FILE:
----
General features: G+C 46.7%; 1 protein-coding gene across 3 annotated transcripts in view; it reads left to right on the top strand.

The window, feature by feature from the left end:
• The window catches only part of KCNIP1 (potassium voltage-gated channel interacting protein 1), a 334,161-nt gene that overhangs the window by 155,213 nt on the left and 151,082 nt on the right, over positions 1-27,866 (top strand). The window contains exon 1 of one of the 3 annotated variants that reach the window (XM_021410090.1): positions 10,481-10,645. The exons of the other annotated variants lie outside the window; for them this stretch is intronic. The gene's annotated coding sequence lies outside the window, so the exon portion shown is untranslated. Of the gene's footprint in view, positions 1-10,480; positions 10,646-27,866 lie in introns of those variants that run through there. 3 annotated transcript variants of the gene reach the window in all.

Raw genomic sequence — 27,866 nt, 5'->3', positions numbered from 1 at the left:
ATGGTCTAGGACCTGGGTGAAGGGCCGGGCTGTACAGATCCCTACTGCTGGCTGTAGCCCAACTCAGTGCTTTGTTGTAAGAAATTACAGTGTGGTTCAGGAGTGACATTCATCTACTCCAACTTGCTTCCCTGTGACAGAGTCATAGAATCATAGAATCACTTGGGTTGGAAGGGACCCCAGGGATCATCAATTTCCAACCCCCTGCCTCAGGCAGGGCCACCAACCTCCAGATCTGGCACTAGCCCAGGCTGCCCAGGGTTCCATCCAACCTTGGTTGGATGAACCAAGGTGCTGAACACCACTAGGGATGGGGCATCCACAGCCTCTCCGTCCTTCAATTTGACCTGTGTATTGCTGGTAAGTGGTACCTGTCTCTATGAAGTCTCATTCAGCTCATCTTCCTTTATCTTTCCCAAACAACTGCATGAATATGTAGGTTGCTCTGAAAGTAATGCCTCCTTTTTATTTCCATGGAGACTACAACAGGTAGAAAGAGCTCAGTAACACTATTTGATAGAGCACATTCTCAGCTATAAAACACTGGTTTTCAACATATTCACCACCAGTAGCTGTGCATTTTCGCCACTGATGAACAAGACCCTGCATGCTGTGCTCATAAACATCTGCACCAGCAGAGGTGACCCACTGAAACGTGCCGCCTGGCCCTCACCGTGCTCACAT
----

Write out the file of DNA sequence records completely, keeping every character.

General features: G+C 46.7%; 1 protein-coding gene across 3 annotated transcripts in view; it reads left to right on the top strand.

The window, feature by feature from the left end:
• The window catches only part of KCNIP1 (potassium voltage-gated channel interacting protein 1), a 334,161-nt gene that overhangs the window by 155,213 nt on the left and 151,082 nt on the right, over positions 1-27,866 (top strand). The window contains exon 1 of one of the 3 annotated variants that reach the window (XM_021410090.1): positions 10,481-10,645. The exons of the other annotated variants lie outside the window; for them this stretch is intronic. The gene's annotated coding sequence lies outside the window, so the exon portion shown is untranslated. Of the gene's footprint in view, positions 1-10,480; positions 10,646-27,866 lie in introns of those variants that run through there. 3 annotated transcript variants of the gene reach the window in all.

Raw genomic sequence — 27,866 nt, 5'->3', positions numbered from 1 at the left:
ATGGTCTAGGACCTGGGTGAAGGGCCGGGCTGTACAGATCCCTACTGCTGGCTGTAGCCCAACTCAGTGCTTTGTTGTAAGAAATTACAGTGTGGTTCAGGAGTGACATTCATCTACTCCAACTTGCTTCCCTGTGACAGAGTCATAGAATCATAGAATCACTTGGGTTGGAAGGGACCCCAGGGATCATCAATTTCCAACCCCCTGCCTCAGGCAGGGCCACCAACCTCCAGATCTGGCACTAGCCCAGGCTGCCCAGGGTTCCATCCAACCTTGGTTGGATGAACCAAGGTGCTGAACACCACTAGGGATGGGGCATCCACAGCCTCTCCGTCCTTCAATTTGACCTGTGTATTGCTGGTAAGTGGTACCTGTCTCTATGAAGTCTCATTCAGCTCATCTTCCTTTATCTTTCCCAAACAACTGCATGAATATGTAGGTTGCTCTGAAAGTAATGCCTCCTTTTTATTTCCATGGAGACTACAACAGGTAGAAAGAGCTCAGTAACACTATTTGATAGAGCACATTCTCAGCTATAAAACACTGGTTTTCAACATATTCACCACCAGTAGCTGTGCATTTTCGCCACTGATGAACAAGACCCTGCATGCTGTGCTCATAAACATCTGCACCAGCAGAGGTGACCCACTGAAACGTGCCGCCTGGCCCTCACCGTGCTCACAT